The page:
Jesus replied, “And why do you break the command of God for the sake of your tradition? For God said, ‘Honor your father and mother’ and ‘Anyone who curses their father or mother is to be put to death.’  But you say that if anyone declares that what might have been used to help their father or mother is ‘devoted to God,’ they are not to ‘honor their father or mother’ with it. Thus you nullify the word of God for the sake of your tradition. You hypocrites! Isaiah was right when he prophesied about you:

“‘These people honor me with their lips,
but their hearts are far from me.
They worship me in vain;
 their teachings are merely human rules.’”

What did the writer intend for the people of his time? To cause those who were not taking care of their parents and, instead, devoting everything to God, to rethink their position. 

What cultural references do not apply? Putting a bad-mouthed child to death

What applies to me right now, today? Honor my parents. Don't use the money I need to help my parents as a gift to God because helping my parents is a form of devotion to God. And, do not curse my parents. Even though I cannot be put to death for doing it, it is still not a good idea.

Does this passage say that Jews are hypocrites? Not necessarily. In this passage, Jesus called the Pharisees hypocrites, but does not mean that all Jews for all time are hypocrites and that all Jews would rather give to God and abandon their parents. It is just not possible that all Jews could be this way. This is a life lesson that meant something to the people of the time (like the Pharisees being hypocrites) and also brings wisdom and guidance to us today. There are no racial statements here. 

Unfortunately, it is those in the first group, who interpret the Bible as inerrant, infallible and unquestionable who may see this passage and others like it as an indictment to the entire Jewish race. We have seen this more directly when the Bible has been used to justify slavery and other forms of human abuse, disrespect of others, and outright hatred. Despite their position regarding inerrancy and infallibility, this group never takes the Bible as inerrant, infallible, and unquestionable ... the very selectiveness of their 'literalism' shows this.

Jones writes:

The debate between these two standpoints is essentially concerned with authority. The central question is: Have we the right to criticize our religious traditions? Are we justified in repudiating certain New Testament passages because they are damaging to Jews? Those who use such terms as 'inerrant' and 'infallible' in relation to the Bible will deny the existence of such a right.  Our Christian forefathers, however, had no qualms about engaging in subjective interpretation of their own Scriptures. The Early Church pressed selected portions of the Hebrew Bible into service to prove the superiority of Christianity, while neglecting the rest. Appropriate passages were used as a quarry for messianic prophecies and used to prove that the Messiah had come in Jesus of Nazareth, whereas laws governing diet and circumcision, to take but two examples, were given a meaning other than the literal. Such selectivity and reinterpretation was not confined to the Hebrew Bible; it was applied to the New Testament as well. The stipulations about nonretaliation, almsgiving, self-denial, celibacy, and the role of women in the Church have been either ignored in practice or spiritualized by most Christians. If some aspects of New Testament teaching can justifiably be repudiated, in the sense of their not being regarded as binding the contemporary Christians, cannot the same principle be applied to passages that have proved injurious to Jews for almost two millennia?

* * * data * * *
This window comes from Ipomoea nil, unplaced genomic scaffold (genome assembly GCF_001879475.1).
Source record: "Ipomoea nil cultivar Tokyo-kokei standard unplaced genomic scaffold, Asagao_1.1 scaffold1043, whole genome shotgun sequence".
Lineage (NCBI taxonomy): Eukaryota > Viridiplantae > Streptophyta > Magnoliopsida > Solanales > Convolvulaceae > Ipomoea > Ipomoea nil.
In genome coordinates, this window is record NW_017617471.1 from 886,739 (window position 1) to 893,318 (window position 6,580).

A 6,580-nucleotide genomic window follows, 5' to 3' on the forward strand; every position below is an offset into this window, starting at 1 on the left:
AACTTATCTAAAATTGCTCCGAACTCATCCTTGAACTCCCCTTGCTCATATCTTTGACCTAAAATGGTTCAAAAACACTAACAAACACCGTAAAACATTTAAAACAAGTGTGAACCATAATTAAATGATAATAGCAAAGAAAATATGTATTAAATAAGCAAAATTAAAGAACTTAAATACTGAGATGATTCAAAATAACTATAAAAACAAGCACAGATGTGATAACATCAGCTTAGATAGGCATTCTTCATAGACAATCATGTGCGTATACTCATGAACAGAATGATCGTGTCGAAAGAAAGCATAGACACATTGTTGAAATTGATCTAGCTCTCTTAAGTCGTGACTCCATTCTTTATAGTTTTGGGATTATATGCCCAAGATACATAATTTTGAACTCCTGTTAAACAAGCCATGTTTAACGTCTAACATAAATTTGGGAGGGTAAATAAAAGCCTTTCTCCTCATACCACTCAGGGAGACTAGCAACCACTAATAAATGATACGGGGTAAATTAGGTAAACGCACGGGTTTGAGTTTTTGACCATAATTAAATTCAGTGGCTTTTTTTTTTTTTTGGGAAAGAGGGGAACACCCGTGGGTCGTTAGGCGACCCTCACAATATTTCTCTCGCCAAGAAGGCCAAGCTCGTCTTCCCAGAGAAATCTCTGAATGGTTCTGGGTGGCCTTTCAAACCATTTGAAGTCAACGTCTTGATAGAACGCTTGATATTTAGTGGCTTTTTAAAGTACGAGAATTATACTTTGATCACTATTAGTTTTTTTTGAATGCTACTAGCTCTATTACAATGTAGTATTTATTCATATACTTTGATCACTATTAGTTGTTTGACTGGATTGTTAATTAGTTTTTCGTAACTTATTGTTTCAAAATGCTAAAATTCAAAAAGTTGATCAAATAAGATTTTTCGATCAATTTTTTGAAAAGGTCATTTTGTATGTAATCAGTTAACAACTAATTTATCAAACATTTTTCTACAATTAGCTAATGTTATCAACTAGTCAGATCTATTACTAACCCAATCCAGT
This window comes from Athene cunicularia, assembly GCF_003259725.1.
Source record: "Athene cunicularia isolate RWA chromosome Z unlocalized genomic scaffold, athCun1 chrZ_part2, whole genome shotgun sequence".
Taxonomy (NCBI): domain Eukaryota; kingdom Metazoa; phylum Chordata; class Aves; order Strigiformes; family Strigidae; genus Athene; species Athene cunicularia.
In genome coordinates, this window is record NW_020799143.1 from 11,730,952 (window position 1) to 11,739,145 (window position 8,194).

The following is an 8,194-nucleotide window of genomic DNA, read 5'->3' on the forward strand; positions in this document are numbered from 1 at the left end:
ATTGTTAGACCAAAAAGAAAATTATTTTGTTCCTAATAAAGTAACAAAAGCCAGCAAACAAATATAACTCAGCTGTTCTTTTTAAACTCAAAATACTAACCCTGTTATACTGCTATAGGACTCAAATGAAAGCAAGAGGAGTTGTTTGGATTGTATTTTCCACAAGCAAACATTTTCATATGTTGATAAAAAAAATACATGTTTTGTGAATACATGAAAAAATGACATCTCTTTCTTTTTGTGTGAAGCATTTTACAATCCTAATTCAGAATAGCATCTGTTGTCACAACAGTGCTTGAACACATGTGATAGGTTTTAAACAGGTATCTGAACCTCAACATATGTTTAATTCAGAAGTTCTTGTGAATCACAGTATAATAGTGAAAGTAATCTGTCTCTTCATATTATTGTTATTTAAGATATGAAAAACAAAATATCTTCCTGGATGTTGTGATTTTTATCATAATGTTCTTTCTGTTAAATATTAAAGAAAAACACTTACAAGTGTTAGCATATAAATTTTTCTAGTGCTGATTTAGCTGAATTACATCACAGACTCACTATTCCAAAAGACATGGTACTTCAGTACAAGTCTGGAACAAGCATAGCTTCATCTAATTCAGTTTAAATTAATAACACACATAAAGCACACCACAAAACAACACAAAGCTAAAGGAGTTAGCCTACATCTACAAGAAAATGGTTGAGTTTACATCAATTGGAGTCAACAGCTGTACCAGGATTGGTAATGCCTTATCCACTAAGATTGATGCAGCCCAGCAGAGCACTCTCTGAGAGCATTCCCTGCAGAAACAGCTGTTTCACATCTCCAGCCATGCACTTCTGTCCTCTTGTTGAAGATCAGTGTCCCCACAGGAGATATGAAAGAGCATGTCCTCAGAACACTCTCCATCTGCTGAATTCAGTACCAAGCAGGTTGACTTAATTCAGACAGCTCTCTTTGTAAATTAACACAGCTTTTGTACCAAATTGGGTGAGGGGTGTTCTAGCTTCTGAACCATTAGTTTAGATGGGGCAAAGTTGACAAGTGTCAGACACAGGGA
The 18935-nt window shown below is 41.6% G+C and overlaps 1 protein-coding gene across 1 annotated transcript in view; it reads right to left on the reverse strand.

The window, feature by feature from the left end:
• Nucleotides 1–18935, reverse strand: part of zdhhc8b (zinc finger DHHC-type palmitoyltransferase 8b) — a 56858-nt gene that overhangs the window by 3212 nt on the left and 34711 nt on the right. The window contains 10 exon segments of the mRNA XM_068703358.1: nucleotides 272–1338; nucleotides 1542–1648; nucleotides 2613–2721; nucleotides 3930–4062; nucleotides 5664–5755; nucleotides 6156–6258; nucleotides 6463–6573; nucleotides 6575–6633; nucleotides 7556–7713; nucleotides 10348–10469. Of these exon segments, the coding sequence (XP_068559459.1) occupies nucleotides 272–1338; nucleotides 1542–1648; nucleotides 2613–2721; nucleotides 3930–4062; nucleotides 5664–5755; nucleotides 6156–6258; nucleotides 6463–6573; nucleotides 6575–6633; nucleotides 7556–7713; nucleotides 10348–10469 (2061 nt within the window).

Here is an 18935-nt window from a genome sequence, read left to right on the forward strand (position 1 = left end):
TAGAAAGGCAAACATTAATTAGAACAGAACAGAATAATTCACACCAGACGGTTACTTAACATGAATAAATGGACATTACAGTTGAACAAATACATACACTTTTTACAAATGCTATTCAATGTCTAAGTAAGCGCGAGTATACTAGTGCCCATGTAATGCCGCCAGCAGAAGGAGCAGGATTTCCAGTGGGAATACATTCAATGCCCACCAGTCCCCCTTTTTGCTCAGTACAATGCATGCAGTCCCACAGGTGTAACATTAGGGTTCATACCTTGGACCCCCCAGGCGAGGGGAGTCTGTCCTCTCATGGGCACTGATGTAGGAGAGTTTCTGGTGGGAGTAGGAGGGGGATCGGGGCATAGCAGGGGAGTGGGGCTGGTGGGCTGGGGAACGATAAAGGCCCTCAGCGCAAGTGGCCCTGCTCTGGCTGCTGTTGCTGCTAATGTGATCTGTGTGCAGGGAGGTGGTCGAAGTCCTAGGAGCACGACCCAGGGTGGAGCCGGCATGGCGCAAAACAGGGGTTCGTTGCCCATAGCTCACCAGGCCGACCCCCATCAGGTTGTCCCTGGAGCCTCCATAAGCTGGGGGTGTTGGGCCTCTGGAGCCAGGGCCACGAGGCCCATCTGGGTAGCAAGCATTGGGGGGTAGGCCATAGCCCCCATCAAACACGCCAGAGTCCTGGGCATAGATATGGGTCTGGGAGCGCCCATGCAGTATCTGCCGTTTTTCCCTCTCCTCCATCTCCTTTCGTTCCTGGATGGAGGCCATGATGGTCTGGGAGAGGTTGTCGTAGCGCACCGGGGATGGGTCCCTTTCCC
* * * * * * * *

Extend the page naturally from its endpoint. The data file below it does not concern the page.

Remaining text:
In answer to that question, yes, we can and we should. Why would we want to hurt God's people? Many use the excuse that Paul said that the Christian church has replaced Israel but in Romans 11, Paul says that God has not rejected Israel. He also tells the Gentiles to not be arrogant. How I wish Christians would take that advice to heart today! Arrogance seems to run rampant in the church today and there is a disgusting display of this on many Internet discussion forums.  

If we can put the contents of the New Testament in its "correct historical and sociological context", as this article suggests, our walk with God will grow deeper and we will love more fully. Jones closes by writing:

To take but one example, the importance of discovering the context of John's Gospel for understanding the author's negative portrayal of Jews has at least three significant ramifications. First, it mitigates the harshness when we appreciate that the early Christians were on the defensive and that vilifying others  was a way of defining themselves. Second, it reminds us that John expresses time bound prejudices against the Jews of his own age, not global anti-Judaism valid for all time. Third, the recognition that the Gospel contains the meditations of a devoted disciple on the Jesus tradition reminds us that John's views of Judaism are his own and not necessarily those of Jesus. If preachers and teachers over the past two millennia had taken such considerations into account and had wrestled, as we now must, with the limitations imposed on the Bible by the circumstances under which it was 
written, the Christian perception of the Jew would have been far less negative.